A Short Survey of Iran’s Pre-Islamic Political and Cultural History

The millennium between the emergence of the Seleucid empire, the collapse of the Sasanian empire and the advent of Islam must be considered one the most significant in the history of Iranian-speaking peoples. It is a period during which the Iranians, who had been defeated by a military conquest, gradually rose to assert their ethnic and cultural identity. They succeeded not only in preserving the traditions inherited from the Medes and the Persians, but also in spreading and propagating their distinct culture among many neighboring societies. For some eight centuries Iran continued to be one of the four major civilizing forces active in Late Antiquity and the early Middle Ages: Greco-Roman (including Byzantine), Iranian, Indian, and Chinese.

Initially it appeared as if the conquest of Alexander and the Greek penetration heralded a decisive change of cultural direction; but in retrospect the Greek impact can be seen to have been ultimately transient. True, the Iranian ruling elite were hellenized for a while, and a symbiosis of Greek and Iranian cultures produced hybrid offsprings, noticeably in the fields of religion and art; but Iran retained enough vitality and vigor in the long run to absorb some of the alien cultural elements and to shed others, surfacing once again with a genuine spirit of its own.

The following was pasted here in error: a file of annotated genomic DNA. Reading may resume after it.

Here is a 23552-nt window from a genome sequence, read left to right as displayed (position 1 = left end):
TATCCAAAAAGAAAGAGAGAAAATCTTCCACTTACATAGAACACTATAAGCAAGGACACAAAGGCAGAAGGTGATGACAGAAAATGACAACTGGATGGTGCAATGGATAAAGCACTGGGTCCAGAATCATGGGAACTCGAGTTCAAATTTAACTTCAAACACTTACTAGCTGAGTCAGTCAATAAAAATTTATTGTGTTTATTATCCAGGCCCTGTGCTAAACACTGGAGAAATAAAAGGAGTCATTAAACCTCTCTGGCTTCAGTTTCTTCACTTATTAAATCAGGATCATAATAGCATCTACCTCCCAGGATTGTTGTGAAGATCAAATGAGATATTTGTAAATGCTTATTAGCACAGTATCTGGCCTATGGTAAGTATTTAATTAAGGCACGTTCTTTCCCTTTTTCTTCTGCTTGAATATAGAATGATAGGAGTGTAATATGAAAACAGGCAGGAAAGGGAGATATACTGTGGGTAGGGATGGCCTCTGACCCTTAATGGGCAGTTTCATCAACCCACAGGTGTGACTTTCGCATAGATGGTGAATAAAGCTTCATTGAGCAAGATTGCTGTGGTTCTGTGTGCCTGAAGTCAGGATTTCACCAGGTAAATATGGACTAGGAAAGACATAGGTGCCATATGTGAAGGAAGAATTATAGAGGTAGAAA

Set at the crossroad between the Mediterranean world, China, and India, Iran was an effective intermediary for the communication of goods and ideas. Not only did her culture strongly affect Central Asia, Caucasia, and Mesopotamia, but her impact was felt in countries as far away as China and Rome. When Iran fell to the Arabs, still her cultural heritage proved of immense value for the enrichment of Islamic civilization.

Ehsan Yarshater
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